Afridi played cricket differently and quite effectively, too

“I have said goodbye to international cricket. I have played with seriousness and in a professional way for my country,” says former Pakistan captain Shahid Afridi in Sharjah.

Shahid Afridi... a pure entertainer.   -  AP

Shahid Afridi retires! He actually retires again. This time for sure, following a public announcement at the end of a Pakistan Super League (PSL) match in Sharjah. His legion of fans must be disappointed. They would never get to see an entertainer like this Pathan who firmly believed the ball was only meant to be hit hard and dismissed into orbit.

Afridi’s association with cricket goes back 21 years when he made his debut as a bowler against Kenya in the KCA Centenary Tournament. In the next match, and his first innings (he did not get to bat in his debut game), Afridi plundered a 37-ball century against Sri Lanka. Afridi as a batsman was what appealed to the cricket world more in times to come.

Shahid Afridi batted fearlessly.   -  Akhilesh Kumar


Afridi as a bowler was crafty too at times but it was his brand of batting that gave this exciting stroke-maker a distinct identity. He was regarded a tough bowler to tackle because he brought variety to his leg-spin. Some of his deliveries would crash into the pads with the speed of a fast bowler.

I met him first in 1998 in Toronto for an interview for The Sportstar. I was warned not to shake hands because he could leave you with a hairline fracture with his extra-firm grip. He came across as a fun-loving and honest cricketer. “We can talk but only in Urdu. I am not comfortable with English,” he smiled and spoke his mind on the game.

In the subsequent years, the world followed his cricket exploits with excitement. Afridi and Virender Sehwag were arguably the only two who batted fearlessly. They would nonchalantly smash the first ball they faced, but the comparison ended there. Sehwag was miles ahead in terms of class and consistency.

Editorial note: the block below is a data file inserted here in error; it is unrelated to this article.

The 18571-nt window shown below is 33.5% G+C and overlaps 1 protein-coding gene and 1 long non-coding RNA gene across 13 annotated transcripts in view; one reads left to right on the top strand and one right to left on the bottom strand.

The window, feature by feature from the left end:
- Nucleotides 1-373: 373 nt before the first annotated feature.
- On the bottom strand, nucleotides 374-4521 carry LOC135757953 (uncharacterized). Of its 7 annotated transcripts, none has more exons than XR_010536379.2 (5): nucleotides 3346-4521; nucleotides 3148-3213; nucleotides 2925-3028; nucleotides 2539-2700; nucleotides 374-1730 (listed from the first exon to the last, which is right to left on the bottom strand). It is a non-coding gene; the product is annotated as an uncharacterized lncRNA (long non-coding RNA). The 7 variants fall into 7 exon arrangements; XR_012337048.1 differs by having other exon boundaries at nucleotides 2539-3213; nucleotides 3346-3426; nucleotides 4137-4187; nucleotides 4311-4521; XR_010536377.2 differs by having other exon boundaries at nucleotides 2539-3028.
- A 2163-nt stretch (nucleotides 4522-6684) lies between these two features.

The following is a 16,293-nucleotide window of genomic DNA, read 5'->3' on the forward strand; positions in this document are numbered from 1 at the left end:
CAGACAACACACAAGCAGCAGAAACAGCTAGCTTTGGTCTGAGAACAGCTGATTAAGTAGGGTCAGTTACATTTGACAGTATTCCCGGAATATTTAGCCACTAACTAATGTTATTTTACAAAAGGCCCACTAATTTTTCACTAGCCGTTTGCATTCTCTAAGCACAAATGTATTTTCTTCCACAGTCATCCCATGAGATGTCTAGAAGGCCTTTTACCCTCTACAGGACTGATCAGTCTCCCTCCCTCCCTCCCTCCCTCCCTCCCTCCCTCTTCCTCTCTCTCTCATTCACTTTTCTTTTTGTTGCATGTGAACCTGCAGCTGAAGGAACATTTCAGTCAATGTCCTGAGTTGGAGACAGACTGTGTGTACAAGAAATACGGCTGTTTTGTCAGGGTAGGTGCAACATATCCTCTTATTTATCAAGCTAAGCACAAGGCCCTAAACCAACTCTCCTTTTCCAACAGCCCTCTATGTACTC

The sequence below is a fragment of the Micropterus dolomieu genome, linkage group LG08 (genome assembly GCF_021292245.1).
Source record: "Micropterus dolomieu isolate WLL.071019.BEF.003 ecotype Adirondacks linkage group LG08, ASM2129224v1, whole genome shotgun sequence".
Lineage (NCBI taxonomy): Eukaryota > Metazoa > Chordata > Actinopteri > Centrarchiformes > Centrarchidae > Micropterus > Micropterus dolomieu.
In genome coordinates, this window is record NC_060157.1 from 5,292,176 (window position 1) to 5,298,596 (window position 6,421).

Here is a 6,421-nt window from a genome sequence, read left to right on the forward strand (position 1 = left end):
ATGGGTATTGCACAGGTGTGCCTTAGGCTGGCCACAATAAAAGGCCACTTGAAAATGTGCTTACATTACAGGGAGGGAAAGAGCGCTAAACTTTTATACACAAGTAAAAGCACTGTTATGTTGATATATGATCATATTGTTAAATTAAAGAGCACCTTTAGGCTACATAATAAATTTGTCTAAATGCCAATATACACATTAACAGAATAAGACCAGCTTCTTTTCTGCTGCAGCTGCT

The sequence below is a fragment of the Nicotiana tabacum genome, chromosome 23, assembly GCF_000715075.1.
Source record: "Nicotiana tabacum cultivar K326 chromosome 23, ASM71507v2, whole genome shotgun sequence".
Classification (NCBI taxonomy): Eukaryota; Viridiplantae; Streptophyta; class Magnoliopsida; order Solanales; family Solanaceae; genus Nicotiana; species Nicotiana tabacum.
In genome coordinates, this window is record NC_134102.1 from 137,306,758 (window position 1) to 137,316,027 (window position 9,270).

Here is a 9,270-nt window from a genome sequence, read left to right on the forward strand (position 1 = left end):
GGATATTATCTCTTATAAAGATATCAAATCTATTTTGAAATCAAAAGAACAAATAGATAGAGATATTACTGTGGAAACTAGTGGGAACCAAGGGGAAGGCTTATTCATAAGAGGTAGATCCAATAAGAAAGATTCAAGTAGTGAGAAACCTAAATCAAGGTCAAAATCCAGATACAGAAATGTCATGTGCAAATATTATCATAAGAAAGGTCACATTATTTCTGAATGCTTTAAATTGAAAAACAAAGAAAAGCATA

He first quit the game 11 years back when he decided not to play Test cricket. Four years later, in 2010, he finally said that Test cricket was not on his agenda anymore. A poor World Cup in 2015 compelled him to bid adieu to One-Day Internationals. Twenty20 gave him a good option to extend his career.

He broke many hearts with his announcement in Sharjah. “I have said goodbye to international cricket. I am playing for my fans and will continue to play this league for another two years but it’s goodbye from international cricket. Now my foundation is important for me. I have played with seriousness and in a professional way for my country.”

Shahid Afridi’s bowling skills paled in comparison to his batting acumen.   -  REUTERS


Afridi’s decision to bow out of the game he so loved was not sudden. He had been contemplating the issue of his future in cricket following the poor show in the World T20 in India last year. Much was expected from Afridi but the campaign suffered due to his uninspiring form. He came in for criticism for his tactics against India.

His game was tailor-made to play the decisive part in Pakistan’s excellent showing in the first two editions of the World T20 tournaments in 2007 and 2009. He was the Player of the Series in 2007 when India won the title in the last over. The 2009 edition in England saw Afridi make a strong statement of his form and calibre, producing two outstanding knocks of 51 against South Africa in the semifinal and a matchwinning 54 not out against Sri Lanka in the final at Lord’s. Like Mohinder Amarnath in the 1983 World Cup, Afridi too claimed the Man of the Match honours in the semifinal and final. He had done justice to his potential.

For all his aggressive batting in the shorter formats, Afridi was quite an underachiever in Tests. Only 27 Tests, against 398 ODIs, clearly highlighted his failure to adapt to the longer format even though he hit five centuries — one of them against India in the epic match in Chennai in 1999.

It was his debut Test against India and he made it memorable with an innings that changed the course of the game. India earned a 16-run first innings lead and with it a huge psychological advantage, but Afridi swung the contest with an innings of 141 in Pakistan’s total of 286. Sachin Tendulkar responded with a 136 but failed to win the contest for India.

Afridi, 36, was a bit of an intrigue on the field. He would be devastating in a session and out of tune in the next. Consistency was not his strong point but then he was never willing to make a compromise. He always believed in batting on his terms. If it meant to swing the bat in a Test like in a T20 contest then be it! Afridi was not one to adjust. The bowlers had to watch out. Afridi was a brand that inspired many youngsters around the world. It would be tough to expect an entertainer like him. He played cricket differently. And quite effectively, too.